On June 23, 2014, the Fifth Circuit Court of Appeals weighed in on the applicability of section 506(b) to an oversecured creditor’s entitlement to payment for interest, fees and expenses in a case in which the secured creditor obtained relief from the automatic stay and executed a sale of its collateral under state law. The case, Wells Fargo Bank, N.A. v. 804 Congress, LLC (In re 804 Congress, LLC), involved a single asset office building in Austin, Texas. Wells Fargo Bank, N.A. (“Wells Fargo”) had financed the purchase of the building and held a real estate lien note (the “Note”) and a deed of trust that granted Wells Fargo a first-priority lien on the building. Wells Fargo was owed $3,296,915, which included $87,000 in attorneys’ fees.
This bankruptcy case was 804 Congress, LLC’s second filing. Shortly after the case was filed, the Bankruptcy Court granted Wells Fargo’s motion for relief from stay so that the bank could proceed with a non-judicial foreclosure sale of the property. The trust deed trustee’s sale of the building yielded sale proceeds in the amount of $4.355 million. Even after accounting for the trustee’s 5% commission in the amount of $217,750, which was provided for under the trust deed, and payment to the second lien lender, Wells Fargo was oversecured. The deed’s trustee proposed distributing the sale proceeds to satisfy its 5% commission, Wells Fargo’s full claim (including interest, fees and costs on the Note) and payment in full to the second lien lender, with the remainder distributed back to the bankruptcy estate. The Office of the United States Trustee objected.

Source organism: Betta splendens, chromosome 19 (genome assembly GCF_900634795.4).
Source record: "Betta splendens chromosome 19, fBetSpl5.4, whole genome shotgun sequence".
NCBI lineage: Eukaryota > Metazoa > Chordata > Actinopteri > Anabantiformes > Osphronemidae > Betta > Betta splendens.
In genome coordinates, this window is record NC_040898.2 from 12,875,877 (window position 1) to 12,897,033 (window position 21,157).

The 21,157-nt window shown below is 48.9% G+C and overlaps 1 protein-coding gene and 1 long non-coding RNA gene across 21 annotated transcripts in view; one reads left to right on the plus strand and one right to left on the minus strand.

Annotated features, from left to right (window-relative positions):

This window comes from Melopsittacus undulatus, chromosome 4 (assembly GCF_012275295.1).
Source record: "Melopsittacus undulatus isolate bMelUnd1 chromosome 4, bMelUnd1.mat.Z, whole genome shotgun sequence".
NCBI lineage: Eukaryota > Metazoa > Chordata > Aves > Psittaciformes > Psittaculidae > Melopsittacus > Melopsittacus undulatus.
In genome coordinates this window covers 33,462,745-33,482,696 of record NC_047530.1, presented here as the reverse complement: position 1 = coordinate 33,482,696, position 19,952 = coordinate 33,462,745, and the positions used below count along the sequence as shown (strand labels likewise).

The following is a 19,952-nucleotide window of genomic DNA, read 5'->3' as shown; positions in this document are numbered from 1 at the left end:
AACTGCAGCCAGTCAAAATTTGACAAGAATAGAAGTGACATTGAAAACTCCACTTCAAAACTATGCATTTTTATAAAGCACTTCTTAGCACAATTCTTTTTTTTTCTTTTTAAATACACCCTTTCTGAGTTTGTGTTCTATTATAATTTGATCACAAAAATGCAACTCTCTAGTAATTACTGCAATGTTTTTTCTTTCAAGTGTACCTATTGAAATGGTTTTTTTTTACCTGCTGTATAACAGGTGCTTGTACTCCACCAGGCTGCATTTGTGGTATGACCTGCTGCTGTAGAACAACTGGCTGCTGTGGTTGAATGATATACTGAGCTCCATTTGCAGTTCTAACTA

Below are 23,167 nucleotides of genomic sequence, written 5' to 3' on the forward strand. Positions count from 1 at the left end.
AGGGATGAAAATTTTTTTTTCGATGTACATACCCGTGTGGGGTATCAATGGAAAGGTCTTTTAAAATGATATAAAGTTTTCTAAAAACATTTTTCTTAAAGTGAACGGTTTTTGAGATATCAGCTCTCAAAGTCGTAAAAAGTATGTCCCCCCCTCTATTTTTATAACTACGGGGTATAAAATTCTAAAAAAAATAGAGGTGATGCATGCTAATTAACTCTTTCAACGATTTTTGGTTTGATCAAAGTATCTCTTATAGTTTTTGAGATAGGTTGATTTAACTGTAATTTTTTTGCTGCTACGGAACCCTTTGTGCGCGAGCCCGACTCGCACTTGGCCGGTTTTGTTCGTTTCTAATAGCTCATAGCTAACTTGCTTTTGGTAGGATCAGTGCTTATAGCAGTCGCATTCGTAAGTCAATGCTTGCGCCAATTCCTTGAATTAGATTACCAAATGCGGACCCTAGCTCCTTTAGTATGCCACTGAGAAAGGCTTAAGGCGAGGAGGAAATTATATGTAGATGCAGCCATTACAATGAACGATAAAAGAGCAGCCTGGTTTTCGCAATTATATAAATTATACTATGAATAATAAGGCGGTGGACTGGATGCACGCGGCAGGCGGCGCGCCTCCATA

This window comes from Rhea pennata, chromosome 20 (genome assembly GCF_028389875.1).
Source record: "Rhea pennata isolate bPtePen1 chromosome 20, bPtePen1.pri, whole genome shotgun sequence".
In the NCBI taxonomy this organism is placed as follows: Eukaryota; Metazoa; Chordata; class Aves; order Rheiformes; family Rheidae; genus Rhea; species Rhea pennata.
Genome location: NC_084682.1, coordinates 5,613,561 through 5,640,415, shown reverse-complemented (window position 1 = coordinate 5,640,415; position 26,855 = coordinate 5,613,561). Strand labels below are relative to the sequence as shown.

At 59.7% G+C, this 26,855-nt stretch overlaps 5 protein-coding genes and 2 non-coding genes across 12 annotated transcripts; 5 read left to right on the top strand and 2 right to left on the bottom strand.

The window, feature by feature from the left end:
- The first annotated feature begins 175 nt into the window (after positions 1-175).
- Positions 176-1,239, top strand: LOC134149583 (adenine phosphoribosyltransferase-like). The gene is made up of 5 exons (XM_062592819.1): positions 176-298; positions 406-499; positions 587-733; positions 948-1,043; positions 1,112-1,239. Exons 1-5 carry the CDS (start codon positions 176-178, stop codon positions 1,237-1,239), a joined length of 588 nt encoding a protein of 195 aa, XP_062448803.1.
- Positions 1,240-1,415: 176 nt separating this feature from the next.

The Bankruptcy Court found that Wells Fargo was entitled to full payment except for its attorneys’ fees, which the Bankruptcy Court disallowed in full. Further, the Bankruptcy Court reduced the trustee’s fees from $217,750 to $7,500 on the grounds that her hourly rate was $375 and she admitted to only spending less than 20 hours on the sale.
Wells Fargo appealed to the District Court, which reversed the Bankruptcy Court and remanded for further proceedings. The District Court’s rationale for reversal was that when the Bankruptcy Court lifted the automatic stay and the foreclosure sale occurred, the Bankruptcy Court ceased to have jurisdiction over the building assets or the sale proceeds. The District Court remanded with instructions that the trustee disburse the foreclosure sale proceeds in accordance with Texas law and the trust deed.
The Fifth Circuit reversed the District Court and remanded back to the Bankruptcy Court. Its rationale for reversal and remand stands for the fact that even after relief from stay is granted, the Bankruptcy Court retains jurisdiction over the assets and the parties. In particular, the Fifth Circuit reasoned that the lifting of the automatic stay is not synonymous with abandonment of estate assets. In other words, the secured lender’s collateral remains property of the debtor’s estate notwithstanding the lifting of the stay.
Further, section 506(b) only entitles oversecured creditors to reasonable attorneys’ fees; that a contractual fee provision is enforceable under state law is not tantamount to meeting the reasonableness determination under the Bankruptcy Code. According to the Fifth Circuit, nothing in section 506(b) differentiates oversecured creditors entitled to exercise their state law remedies with oversecured creditors who remain subject to the automatic stay.
It is important to recognize that section 506(b) is a priority provision and not an allowance provision. In other words, section 506(b) entitles a creditor to “secured status” for fees that are reasonable. Failure to satisfy section 506(b) does not mean that such fees should be disallowed on an unsecured basis pursuant to section 502, which governs allowance. Importantly, section 502 looks to state law for allowance. Therefore, while such fees may not be entitled to secured status, they may still be allowed as an unsecured claim under section 502.
At its core, this case stands for the proposition that relief from the automatic stay to exercise state law remedies does not necessarily mean that the Bankruptcy Court no longer has jurisdiction over the property that constitutes the secured lender’s collateral. In short, the lender may be done with the Bankruptcy Court, but the Bankruptcy Court may not be done with the lender.